Payton, Fangio get their digs in on officials

September 17, 2019 GMT
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Denver Broncos head coach Vic Fangio, left, talks with Chicago Bears head coach Matt Nagy prior to an NFL football game, Sunday, Sept. 15, 2019, in Denver. (AP Photo/Jack Dempsey)
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Denver Broncos head coach Vic Fangio, left, talks with Chicago Bears head coach Matt Nagy prior to an NFL football game, Sunday, Sept. 15, 2019, in Denver. (AP Photo/Jack Dempsey)

DENVER (AP) — Sean Payton found a way to get his dig in on the officials, and so did Vic Fangio .

Walt Anderson’s crew denied New Orleans an 87-yard fumble return for a touchdown early in the Saints’ 27-9 loss to the Rams on Sunday.

Defensive end Trey Hendrickson knocked the ball from Jared Goff’s hand and Cameron Jordan scooped it up and headed for the opposite end zone, only to hear the officials mistakenly rule it an incompletion and inexplicably blowing the play dead.


Because of the whistle, when the review showed it was a fumble, the Saints only got the ball at their 13.

“When we get poor officiating or we get an awful call like that, we can’t control that,” said Payton, whose team also was victimized by a bad call against the Rams in the NFC championship game that many believe denied them a trip to the Super Bowl.

In Denver, the Broncos lost to Chicago 16-14 on a field goal as time expired after Bradley Chubb was whistled for roughing the passer on what appeared to be a clean hit on Mitchell Trubisky with 24 seconds left.

The call prompted Fox analyst Mark Schlereth to declare on the broadcast, “OK, I guess we’re going to legislate contact in a contact sport. That’s ridiculous.”

Asked for his thoughts on the penalty Monday, Fangio said, “In regard to officiating, I’m just going to quote Sean Payton, who is a much more senior head coach than I am, ‘We can’t control poor officiating or awful calls.’”

Fangio still thought he’d won his first NFL game as a head coach when the clock ran out following Trubisky’s 20-yard pass over the middle to Allen Robinson on fourth-and-15 from his 40. Robinson went to the ground at the Denver 35-yard line just as the clock hit 1 second.

When that last second ticked off, the Broncos began celebrating only to see rookie referee Adrian Hill huddle with his crew and then put 1 second back on the clock, saying Chicago had called its final timeout in the nick of time.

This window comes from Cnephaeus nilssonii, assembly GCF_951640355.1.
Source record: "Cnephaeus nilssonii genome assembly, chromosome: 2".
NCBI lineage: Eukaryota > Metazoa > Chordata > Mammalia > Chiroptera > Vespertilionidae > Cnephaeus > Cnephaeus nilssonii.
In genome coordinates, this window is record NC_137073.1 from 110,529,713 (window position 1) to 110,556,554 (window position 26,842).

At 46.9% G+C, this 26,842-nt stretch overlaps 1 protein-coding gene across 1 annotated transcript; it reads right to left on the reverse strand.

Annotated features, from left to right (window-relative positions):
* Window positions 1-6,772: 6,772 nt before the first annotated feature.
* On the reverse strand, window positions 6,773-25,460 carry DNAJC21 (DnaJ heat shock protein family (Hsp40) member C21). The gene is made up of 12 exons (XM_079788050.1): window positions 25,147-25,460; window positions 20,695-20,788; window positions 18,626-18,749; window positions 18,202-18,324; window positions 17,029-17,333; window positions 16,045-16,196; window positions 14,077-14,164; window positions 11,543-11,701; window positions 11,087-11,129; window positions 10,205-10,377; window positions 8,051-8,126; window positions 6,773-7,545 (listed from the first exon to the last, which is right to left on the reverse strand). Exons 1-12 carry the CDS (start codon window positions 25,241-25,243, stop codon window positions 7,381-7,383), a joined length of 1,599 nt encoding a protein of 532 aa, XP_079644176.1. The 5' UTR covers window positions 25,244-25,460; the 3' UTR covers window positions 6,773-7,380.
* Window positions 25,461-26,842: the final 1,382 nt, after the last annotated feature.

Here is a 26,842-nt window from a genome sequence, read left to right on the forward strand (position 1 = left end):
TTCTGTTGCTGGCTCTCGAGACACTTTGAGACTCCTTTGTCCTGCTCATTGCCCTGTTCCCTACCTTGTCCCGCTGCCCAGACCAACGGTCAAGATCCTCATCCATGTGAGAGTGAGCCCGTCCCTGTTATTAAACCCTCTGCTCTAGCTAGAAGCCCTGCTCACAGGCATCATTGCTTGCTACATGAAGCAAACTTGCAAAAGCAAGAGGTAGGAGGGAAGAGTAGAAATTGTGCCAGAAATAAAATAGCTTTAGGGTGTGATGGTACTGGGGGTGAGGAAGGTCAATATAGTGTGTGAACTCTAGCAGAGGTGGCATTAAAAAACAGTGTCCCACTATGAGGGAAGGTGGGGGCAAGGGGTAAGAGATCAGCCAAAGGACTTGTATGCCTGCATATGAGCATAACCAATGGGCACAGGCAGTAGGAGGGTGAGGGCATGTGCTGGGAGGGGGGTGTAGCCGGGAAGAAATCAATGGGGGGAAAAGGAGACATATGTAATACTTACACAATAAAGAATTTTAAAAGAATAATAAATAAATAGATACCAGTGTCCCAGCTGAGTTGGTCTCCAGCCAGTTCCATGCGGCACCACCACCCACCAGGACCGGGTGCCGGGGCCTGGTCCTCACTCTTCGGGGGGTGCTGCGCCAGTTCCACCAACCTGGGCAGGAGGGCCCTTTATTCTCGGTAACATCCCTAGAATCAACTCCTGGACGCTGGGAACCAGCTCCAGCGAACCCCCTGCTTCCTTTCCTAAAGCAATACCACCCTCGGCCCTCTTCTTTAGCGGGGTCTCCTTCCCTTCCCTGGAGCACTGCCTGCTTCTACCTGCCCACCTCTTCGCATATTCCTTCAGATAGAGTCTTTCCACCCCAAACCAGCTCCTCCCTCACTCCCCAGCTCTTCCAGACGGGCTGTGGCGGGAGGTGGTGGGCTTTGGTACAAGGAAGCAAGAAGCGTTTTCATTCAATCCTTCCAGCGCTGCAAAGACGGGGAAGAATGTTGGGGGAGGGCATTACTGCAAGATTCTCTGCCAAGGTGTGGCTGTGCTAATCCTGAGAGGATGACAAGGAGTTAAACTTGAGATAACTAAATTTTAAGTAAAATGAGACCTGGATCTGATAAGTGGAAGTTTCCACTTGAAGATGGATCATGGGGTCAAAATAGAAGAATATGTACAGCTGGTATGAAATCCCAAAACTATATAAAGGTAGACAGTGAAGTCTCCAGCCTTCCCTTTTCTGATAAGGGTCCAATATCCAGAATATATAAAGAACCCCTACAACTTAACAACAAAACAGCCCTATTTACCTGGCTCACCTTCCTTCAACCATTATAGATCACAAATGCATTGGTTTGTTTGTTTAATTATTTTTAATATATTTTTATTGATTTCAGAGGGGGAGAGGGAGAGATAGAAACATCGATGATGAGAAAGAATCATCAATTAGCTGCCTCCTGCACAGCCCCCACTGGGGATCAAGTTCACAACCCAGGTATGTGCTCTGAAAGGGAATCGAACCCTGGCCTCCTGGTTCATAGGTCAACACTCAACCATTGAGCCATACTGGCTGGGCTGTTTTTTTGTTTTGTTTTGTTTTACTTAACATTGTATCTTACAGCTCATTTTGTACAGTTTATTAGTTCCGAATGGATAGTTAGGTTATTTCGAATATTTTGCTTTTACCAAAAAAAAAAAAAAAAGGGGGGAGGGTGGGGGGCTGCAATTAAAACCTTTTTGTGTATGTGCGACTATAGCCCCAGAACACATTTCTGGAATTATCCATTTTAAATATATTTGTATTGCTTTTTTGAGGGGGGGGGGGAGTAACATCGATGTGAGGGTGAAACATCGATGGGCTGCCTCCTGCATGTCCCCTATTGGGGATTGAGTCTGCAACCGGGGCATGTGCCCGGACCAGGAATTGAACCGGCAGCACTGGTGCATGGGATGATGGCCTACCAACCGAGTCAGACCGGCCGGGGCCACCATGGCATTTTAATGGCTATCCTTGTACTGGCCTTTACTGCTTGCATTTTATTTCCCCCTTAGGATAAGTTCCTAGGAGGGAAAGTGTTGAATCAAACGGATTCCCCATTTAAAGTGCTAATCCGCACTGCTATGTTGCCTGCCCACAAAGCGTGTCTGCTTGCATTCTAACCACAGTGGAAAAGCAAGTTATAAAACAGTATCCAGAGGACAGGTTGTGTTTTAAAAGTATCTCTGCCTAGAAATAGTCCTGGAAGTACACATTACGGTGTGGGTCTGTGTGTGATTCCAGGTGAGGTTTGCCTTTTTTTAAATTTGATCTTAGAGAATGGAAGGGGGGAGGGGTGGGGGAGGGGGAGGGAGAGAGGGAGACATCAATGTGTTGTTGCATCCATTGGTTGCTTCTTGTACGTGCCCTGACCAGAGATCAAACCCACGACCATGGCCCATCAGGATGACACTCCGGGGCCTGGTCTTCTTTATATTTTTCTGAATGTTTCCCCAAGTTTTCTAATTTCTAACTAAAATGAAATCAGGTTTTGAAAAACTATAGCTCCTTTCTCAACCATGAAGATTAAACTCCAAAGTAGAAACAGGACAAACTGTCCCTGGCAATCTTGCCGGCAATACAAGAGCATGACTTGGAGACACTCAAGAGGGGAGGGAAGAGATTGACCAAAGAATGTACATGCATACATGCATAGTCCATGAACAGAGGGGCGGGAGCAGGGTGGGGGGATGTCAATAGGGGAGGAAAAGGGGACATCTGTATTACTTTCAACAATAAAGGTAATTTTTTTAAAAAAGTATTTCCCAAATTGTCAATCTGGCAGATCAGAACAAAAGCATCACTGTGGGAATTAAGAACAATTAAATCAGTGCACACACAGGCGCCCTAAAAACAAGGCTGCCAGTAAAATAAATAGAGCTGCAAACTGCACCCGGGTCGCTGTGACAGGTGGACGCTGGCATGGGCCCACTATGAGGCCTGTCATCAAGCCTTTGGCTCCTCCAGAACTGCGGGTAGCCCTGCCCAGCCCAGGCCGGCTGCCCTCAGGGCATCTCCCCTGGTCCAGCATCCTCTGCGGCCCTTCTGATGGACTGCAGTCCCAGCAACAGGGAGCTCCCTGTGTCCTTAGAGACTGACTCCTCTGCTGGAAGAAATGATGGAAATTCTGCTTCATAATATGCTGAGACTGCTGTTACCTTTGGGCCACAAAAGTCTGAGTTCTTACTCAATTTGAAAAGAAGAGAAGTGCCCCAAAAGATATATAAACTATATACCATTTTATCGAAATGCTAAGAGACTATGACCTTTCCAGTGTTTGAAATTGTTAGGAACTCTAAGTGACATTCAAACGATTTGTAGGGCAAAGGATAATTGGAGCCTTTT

“No, I don’t think there was,” a second left, Fangio insisted. “He went down at 0:01 and nothing in life, in the world, happens simultaneously. There is lag time there, and they didn’t deem there was lag time there.”


Eddy Pineiro’s 53-yard field goal sent the Broncos to 0-2 for the first time since 1999, when John Elway retired, Steve Atwater bolted and Shannon Sharpe and Terrell Davis suffered season-ending injuries following back-to-back Super Bowl triumphs.

“I thought we won,” Derek Wolfe said. “And then I was like, ‘Wait, how are they kicking a field goal? The time is out.’ And then before that, I thought, ’How do they call a roughing the passer on Chubb?”

The call on Chubb was eerily similar to a flag Bears nose tackle Eddie Goldman drew for what looked like a clean hit on Joe Flacco earlier in the fourth quarter.

In Los Angeles, NFL officiating chief Al Riveron said the whistle never should have been blown on Jordan’s return.

“We tell our referees when in doubt to let it play out,” Riveron said in the pool report. “If it is an incomplete pass, we can always come back and make it an incomplete pass. In this situation, as it occurs here, the most we can do is give the ball to the defense. But we cannot, by rule, give them the advance. All we can do is give them the ball at the spot of the clear recovery.”

It looked as if the officials also missed a roughing penalty on that play when defensive tackle David Onyemata hit Goff in the helmet, appearing to yank his facemask.

Gene Steratore , ex-NFL official and current rules analyst for CBS Sports, tweeted, “you have to be 100% sure the QB’s arm is moving forward with control of the ball. The ball was clearly out of Goff’s control and should’ve been ruled a fumble. However, the contact to Goff was roughing the passer and if called, LA would’ve kept the ball.”

The game was a rematch of the Rams’ 26-23 overtime win in New Orleans in the NFC championship game, a game that turned on an uncalled pass interference by Rams cornerback Nickell Robey-Coleman.

In Denver, Fangio disputed two decisions on the final drive but didn’t argue with the four holding calls called on his left tackle Garett Bolles , giving him 34 infractions in 34 NFL starts.

Only one of the flags came while Bolles was blocking Khalil Mack.

“The unusual part of those is when you hear one guy got called for four holdings, you’re immediate thought is passing. Three of the four were on running plays,” Fangio said.

Actually, it’s not that unusual.

Lost in the hoopla surrounding the new pass interference rule that allows coaches to challenge calls and non-calls — a direct result of what happened in the NFC championship game — is another point of emphasis this season: backside offensive holding.

It’s been flagged more than 90 times so far, double the number through two weeks last season.

“Those are drive stoppers,” Fangio said. “So, we’ve got to be able to block our guy without holding.”


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